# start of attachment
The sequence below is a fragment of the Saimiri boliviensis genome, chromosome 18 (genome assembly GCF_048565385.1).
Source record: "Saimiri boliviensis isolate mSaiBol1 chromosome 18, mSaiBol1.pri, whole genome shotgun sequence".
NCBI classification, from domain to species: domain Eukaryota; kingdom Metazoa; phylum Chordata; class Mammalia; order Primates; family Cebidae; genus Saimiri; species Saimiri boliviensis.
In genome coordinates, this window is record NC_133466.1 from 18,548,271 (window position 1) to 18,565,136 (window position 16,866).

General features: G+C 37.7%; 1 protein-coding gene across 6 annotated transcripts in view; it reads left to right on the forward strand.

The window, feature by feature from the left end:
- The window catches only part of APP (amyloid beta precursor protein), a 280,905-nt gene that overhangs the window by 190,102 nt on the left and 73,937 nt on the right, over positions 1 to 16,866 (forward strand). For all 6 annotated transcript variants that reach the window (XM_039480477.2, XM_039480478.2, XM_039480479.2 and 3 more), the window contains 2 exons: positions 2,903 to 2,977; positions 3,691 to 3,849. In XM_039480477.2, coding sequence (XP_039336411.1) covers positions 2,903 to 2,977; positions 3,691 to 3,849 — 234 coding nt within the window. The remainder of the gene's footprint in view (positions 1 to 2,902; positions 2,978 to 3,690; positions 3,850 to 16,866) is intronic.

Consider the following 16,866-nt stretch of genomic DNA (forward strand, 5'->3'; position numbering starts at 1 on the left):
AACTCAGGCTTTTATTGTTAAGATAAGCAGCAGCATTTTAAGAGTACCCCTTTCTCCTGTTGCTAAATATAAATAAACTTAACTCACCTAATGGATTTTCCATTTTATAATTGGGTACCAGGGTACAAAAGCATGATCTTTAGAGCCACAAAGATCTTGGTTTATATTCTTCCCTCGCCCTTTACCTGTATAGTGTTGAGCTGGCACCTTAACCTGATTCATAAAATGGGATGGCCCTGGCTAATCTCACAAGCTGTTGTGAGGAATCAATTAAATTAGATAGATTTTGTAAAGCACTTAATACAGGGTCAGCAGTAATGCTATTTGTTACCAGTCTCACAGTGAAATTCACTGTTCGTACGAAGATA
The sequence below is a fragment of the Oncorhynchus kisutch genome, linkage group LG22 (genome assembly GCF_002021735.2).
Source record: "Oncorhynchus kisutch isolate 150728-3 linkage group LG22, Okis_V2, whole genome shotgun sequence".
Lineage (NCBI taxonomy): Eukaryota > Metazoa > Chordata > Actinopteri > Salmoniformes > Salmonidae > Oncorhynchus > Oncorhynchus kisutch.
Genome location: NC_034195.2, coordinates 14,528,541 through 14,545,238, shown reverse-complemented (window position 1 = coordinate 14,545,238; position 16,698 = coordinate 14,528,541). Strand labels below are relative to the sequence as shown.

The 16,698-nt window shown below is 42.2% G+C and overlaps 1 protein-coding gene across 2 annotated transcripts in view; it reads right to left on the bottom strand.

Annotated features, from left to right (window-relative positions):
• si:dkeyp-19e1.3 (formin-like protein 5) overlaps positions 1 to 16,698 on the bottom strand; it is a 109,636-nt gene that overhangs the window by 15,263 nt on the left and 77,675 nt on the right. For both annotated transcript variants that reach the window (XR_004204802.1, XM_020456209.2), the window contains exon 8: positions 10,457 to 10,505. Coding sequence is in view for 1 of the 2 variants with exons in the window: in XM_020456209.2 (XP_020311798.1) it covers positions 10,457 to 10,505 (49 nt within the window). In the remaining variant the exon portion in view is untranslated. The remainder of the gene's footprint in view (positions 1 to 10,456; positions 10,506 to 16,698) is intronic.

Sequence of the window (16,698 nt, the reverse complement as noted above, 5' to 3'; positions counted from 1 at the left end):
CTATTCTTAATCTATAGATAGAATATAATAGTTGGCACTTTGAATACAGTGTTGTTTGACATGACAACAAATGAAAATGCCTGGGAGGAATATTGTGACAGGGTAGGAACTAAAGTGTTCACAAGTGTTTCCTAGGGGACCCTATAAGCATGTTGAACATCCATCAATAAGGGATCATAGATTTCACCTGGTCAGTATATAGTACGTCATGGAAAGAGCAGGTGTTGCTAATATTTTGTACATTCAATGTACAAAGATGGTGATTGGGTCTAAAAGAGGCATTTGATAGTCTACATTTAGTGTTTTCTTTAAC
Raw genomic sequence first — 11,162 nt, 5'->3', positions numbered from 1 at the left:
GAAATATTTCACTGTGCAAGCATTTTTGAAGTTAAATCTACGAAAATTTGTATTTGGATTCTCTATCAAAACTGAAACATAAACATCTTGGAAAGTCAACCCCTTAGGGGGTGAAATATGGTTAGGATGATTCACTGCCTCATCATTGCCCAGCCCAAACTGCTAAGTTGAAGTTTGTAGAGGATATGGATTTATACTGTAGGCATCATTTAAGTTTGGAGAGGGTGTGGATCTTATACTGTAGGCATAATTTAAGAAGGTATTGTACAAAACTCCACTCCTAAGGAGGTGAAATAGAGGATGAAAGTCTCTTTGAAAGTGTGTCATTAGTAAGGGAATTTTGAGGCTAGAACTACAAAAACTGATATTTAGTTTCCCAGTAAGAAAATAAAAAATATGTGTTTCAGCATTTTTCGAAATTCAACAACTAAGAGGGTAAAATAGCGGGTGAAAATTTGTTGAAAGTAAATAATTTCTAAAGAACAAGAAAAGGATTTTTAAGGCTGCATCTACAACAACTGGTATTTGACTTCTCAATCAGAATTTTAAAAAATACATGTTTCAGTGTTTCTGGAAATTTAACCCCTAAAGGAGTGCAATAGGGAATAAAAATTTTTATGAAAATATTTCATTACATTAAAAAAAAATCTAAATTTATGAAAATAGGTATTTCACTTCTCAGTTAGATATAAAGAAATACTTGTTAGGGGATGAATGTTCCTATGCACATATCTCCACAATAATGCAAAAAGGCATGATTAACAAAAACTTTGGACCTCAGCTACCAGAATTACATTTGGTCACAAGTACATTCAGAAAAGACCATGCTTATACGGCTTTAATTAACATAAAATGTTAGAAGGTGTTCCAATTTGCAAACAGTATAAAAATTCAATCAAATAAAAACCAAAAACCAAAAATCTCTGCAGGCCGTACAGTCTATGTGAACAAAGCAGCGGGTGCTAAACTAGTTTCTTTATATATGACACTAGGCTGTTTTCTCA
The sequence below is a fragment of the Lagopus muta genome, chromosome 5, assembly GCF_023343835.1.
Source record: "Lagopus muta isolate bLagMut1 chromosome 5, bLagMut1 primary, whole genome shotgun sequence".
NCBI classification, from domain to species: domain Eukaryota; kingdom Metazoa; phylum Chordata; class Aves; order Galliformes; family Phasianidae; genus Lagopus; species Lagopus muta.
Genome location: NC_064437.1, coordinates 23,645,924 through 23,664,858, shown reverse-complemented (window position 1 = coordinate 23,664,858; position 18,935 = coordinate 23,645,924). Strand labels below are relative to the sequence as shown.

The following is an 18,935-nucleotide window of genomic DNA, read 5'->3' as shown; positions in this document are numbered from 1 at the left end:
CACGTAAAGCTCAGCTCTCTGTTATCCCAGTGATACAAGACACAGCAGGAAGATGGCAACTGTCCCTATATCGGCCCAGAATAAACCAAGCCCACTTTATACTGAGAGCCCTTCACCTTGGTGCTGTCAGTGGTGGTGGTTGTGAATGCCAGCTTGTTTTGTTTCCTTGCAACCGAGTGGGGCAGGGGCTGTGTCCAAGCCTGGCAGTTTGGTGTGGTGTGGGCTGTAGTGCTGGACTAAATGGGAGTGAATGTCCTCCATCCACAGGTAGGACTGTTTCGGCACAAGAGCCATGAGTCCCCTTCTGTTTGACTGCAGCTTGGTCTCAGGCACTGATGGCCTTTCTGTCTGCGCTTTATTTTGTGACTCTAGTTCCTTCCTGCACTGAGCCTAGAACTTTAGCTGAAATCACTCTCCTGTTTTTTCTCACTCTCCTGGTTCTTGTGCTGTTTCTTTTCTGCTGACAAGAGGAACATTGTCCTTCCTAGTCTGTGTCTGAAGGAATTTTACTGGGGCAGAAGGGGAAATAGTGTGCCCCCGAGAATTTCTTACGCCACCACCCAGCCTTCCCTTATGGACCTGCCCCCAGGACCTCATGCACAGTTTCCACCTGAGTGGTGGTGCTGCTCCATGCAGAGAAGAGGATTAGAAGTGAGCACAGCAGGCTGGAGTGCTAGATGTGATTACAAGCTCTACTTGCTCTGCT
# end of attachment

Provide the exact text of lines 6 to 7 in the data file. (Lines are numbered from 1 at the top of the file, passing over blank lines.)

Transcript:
The window, feature by feature from the left end:
- The window catches only part of APP (amyloid beta precursor protein), a 280,905-nt gene that overhangs the window by 190,102 nt on the left and 73,937 nt on the right, over positions 1 to 16,866 (forward strand). For all 6 annotated transcript variants that reach the window (XM_039480477.2, XM_039480478.2, XM_039480479.2 and 3 more), the window contains 2 exons: positions 2,903 to 2,977; positions 3,691 to 3,849. In XM_039480477.2, coding sequence (XP_039336411.1) covers positions 2,903 to 2,977; positions 3,691 to 3,849 — 234 coding nt within the window. The remainder of the gene's footprint in view (positions 1 to 2,902; positions 2,978 to 3,690; positions 3,850 to 16,866) is intronic.